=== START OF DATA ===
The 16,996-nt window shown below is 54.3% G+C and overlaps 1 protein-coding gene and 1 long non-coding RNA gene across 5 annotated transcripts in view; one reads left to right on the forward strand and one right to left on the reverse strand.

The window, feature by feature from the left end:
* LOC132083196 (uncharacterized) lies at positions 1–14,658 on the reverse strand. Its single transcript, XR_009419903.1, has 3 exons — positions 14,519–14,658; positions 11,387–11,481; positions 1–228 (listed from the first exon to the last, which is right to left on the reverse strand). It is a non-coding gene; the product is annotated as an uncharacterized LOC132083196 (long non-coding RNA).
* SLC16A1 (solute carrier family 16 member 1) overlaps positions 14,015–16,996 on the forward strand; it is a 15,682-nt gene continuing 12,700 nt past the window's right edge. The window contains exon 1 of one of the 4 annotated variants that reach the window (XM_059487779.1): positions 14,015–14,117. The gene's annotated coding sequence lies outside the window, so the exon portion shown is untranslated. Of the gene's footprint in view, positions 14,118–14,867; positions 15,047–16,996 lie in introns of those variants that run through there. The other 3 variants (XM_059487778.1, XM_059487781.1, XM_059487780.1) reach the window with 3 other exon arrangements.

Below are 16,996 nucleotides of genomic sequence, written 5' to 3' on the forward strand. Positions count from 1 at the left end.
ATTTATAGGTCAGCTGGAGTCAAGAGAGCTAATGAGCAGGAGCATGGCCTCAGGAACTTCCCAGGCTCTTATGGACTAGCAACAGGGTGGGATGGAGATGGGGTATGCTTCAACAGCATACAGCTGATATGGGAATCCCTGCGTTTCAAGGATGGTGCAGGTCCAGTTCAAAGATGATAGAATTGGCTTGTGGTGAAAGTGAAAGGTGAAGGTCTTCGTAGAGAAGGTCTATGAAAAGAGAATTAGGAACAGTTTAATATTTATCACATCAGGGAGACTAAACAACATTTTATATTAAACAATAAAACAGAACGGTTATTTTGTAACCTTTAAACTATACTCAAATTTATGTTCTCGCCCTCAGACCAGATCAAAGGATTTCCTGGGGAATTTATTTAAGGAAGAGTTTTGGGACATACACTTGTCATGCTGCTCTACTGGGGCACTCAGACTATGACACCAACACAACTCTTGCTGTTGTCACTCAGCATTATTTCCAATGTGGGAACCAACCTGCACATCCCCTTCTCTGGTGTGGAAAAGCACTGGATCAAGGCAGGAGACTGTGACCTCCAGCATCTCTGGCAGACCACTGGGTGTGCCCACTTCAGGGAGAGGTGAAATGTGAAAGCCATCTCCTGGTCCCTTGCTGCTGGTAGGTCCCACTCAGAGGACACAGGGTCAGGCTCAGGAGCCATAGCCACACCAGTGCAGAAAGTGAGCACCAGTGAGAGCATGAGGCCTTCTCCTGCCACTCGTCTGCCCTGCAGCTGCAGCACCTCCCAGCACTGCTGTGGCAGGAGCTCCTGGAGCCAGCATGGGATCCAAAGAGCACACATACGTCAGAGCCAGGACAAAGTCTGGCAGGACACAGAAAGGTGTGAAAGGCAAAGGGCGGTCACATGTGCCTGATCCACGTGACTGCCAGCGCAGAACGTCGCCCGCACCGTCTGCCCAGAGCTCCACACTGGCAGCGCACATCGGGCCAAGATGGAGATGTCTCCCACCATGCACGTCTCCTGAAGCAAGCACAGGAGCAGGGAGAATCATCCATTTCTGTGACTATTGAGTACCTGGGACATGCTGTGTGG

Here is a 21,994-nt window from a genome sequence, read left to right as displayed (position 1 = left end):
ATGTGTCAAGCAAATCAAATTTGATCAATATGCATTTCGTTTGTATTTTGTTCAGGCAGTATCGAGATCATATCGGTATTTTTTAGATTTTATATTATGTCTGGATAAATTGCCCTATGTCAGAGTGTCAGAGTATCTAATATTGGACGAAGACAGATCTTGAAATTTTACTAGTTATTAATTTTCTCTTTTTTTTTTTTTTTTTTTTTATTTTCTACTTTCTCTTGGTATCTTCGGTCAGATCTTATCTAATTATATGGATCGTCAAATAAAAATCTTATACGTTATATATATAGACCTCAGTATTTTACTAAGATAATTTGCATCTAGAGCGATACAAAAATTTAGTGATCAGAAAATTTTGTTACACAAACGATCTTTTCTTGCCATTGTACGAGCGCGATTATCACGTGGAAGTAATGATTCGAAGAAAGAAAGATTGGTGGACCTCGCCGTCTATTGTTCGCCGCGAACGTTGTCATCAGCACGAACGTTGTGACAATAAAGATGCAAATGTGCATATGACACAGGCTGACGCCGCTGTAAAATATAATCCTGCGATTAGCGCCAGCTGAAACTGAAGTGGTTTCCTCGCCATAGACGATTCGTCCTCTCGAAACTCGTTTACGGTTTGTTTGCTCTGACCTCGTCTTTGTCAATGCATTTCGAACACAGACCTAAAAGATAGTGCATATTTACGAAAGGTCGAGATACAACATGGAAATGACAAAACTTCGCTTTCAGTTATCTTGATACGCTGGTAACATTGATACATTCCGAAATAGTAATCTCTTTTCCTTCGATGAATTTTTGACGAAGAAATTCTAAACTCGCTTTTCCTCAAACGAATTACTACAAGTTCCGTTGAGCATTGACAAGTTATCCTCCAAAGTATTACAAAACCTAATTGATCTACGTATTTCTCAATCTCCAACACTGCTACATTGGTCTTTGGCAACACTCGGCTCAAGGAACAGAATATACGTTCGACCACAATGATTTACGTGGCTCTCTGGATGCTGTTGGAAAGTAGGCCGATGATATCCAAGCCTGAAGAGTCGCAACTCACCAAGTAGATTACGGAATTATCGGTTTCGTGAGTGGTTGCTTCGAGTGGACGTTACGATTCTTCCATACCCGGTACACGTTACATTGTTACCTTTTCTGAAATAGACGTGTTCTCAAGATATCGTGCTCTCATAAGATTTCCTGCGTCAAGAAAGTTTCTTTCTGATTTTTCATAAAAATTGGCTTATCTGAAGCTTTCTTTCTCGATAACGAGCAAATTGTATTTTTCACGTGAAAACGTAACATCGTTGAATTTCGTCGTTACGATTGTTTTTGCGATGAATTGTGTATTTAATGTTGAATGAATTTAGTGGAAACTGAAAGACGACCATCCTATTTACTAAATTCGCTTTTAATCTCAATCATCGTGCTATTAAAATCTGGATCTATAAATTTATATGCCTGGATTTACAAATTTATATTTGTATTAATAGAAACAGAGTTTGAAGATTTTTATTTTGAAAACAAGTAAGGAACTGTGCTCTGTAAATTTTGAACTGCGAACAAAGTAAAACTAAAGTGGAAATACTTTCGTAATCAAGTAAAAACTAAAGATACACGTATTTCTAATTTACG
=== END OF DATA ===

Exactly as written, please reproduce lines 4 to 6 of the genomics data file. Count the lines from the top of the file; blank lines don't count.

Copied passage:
* SLC16A1 (solute carrier family 16 member 1) overlaps positions 14,015–16,996 on the forward strand; it is a 15,682-nt gene continuing 12,700 nt past the window's right edge. The window contains exon 1 of one of the 4 annotated variants that reach the window (XM_059487779.1): positions 14,015–14,117. The gene's annotated coding sequence lies outside the window, so the exon portion shown is untranslated. Of the gene's footprint in view, positions 14,118–14,867; positions 15,047–16,996 lie in introns of those variants that run through there. The other 3 variants (XM_059487778.1, XM_059487781.1, XM_059487780.1) reach the window with 3 other exon arrangements.

Below are 16,996 nucleotides of genomic sequence, written 5' to 3' on the forward strand. Positions count from 1 at the left end.
ATTTATAGGTCAGCTGGAGTCAAGAGAGCTAATGAGCAGGAGCATGGCCTCAGGAACTTCCCAGGCTCTTATGGACTAGCAACAGGGTGGGATGGAGATGGGGTATGCTTCAACAGCATACAGCTGATATGGGAATCCCTGCGTTTCAAGGATGGTGCAGGTCCAGTTCAAAGATGATAGAATTGGCTTGTGGTGAAAGTGAAAGGTGAAGGTCTTCGTAGAGAAGGTCTATGAAAAGAGAATTAGGAACAGTTTAATATTTATCACATCAGGGAGACTAAACAACATTTTATATTAAACAATAAAACAGAACGGTTATTTTGTAACCTTTAAACTATACTCAAATTTATGTTCTCGCCCTCAGACCAGATCAAAGGATTTCCTGGGGAATTTATTTAAGGAAGAGTTTTGGGACATACACTTGTCATGCTGCTCTACTGGGGCACTCAGACTATGACACCAACACAACTCTTGCTGTTGTCACTCAGCATTATTTCCAATGTGGGAACCAACCTGCACATCCCCTTCTCTGGTGTGGAAAAGCACTGGATCAAGGCAGGAGACTGTGACCTCCAGCATCTCTGGCAGACCACTGGGTGTGCCCACTTCAGGGAGAGGTGAAATGTGAAAGCCATCTCCTGGTCCCTTGCTGCTGGTAGGTCCCACTCAGAGGACACAGGGTCAGGCTCAGGAGCCATAGCCACACCAGTGCAGAAAGTGAGCACCAGTGAGAGCATGAGGCCTTCTCCTGCCACTCGTCTGCCCTGCAGCTGCAGCACCTCCCAGCACTGCTGTGGCAGGAGCTCCTGGAGCCAGCATGGGATCCAAAGAGCACACATACGTCAGAGCCAGGACAAAGTCTGGCAGGACACAGAAAGGTGTGAAAGGCAAAGGGCGGTCACATGTGCCTGATCCACGTGACTGCCAGCGCAGAACGTCGCCCGCACCGTCTGCCCAGAGCTCCACACTGGCAGCGCACATCGGGCCAAGATGGAGATGTCTCCCACCATGCACGTCTCCTGAAGCAAGCACAGGAGCAGGGAGAATCATCCATTTCTGTGACTATTGAGTACCTGGGACATGCTGTGTGG